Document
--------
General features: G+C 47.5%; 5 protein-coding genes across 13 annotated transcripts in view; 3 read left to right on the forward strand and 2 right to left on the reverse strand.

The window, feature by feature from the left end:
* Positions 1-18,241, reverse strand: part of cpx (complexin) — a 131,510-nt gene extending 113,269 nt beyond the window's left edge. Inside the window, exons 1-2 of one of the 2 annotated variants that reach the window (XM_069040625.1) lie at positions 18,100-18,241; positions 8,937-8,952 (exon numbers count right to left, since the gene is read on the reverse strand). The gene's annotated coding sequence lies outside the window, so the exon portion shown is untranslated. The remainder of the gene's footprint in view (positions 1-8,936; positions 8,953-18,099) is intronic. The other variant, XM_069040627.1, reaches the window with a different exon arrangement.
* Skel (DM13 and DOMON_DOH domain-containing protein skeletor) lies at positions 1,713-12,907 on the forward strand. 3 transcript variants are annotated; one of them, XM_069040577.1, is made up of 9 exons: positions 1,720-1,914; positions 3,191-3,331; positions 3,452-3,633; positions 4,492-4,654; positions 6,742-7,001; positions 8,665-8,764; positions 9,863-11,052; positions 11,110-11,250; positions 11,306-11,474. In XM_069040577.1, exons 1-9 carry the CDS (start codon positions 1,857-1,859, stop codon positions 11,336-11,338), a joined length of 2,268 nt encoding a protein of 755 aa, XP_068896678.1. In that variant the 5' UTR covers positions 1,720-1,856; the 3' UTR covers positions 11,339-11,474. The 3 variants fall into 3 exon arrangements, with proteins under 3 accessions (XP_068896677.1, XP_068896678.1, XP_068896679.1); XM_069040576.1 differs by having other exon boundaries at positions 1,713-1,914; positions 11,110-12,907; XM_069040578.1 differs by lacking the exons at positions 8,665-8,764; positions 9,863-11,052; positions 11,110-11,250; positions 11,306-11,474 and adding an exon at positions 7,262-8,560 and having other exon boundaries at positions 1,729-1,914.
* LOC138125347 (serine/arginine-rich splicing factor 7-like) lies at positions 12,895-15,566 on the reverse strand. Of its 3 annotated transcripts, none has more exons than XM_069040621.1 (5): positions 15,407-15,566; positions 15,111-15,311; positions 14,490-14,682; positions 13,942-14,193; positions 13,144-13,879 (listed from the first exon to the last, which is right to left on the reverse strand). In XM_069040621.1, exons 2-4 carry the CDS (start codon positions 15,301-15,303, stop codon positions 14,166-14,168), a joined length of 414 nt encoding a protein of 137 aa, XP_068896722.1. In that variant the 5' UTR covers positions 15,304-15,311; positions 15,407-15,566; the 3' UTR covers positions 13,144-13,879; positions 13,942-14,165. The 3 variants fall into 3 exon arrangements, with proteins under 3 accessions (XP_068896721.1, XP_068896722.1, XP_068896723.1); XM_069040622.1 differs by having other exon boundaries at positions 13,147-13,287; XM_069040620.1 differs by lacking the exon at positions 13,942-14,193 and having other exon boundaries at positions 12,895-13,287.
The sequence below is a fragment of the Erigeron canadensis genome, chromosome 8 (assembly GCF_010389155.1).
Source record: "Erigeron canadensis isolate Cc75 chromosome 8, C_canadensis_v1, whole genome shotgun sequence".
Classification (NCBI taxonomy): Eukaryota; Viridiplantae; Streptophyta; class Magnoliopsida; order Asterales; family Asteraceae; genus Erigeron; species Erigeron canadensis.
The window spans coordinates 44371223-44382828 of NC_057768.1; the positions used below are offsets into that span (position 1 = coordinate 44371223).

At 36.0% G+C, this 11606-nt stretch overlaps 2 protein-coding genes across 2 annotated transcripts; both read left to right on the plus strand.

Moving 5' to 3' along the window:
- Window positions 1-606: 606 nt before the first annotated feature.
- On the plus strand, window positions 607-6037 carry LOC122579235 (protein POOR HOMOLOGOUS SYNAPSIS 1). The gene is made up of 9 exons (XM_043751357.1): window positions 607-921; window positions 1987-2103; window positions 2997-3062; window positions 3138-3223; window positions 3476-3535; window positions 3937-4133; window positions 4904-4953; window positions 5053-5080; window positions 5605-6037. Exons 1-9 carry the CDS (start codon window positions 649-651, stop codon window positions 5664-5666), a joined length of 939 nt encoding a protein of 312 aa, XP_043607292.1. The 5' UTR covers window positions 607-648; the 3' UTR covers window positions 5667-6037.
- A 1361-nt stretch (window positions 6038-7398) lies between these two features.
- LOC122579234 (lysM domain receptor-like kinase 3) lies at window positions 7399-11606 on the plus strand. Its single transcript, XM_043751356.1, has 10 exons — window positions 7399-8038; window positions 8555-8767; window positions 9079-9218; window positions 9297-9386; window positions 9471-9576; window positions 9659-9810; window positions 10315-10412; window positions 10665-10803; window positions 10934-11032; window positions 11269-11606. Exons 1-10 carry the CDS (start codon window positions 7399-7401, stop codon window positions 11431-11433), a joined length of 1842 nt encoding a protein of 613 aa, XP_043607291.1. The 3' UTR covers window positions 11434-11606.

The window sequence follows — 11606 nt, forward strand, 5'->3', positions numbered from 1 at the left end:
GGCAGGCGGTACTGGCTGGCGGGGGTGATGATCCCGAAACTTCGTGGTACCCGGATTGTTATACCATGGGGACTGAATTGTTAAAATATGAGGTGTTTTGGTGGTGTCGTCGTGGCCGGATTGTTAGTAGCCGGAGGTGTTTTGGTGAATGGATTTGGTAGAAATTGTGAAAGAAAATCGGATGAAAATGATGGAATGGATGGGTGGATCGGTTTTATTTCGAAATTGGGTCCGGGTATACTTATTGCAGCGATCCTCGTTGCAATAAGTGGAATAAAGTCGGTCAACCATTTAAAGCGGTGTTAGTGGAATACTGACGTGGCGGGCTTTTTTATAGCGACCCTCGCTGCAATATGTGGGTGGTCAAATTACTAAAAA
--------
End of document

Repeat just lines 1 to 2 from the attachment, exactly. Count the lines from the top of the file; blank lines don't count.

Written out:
General features: G+C 47.5%; 5 protein-coding genes across 13 annotated transcripts in view; 3 read left to right on the forward strand and 2 right to left on the reverse strand.

The window, feature by feature from the left end: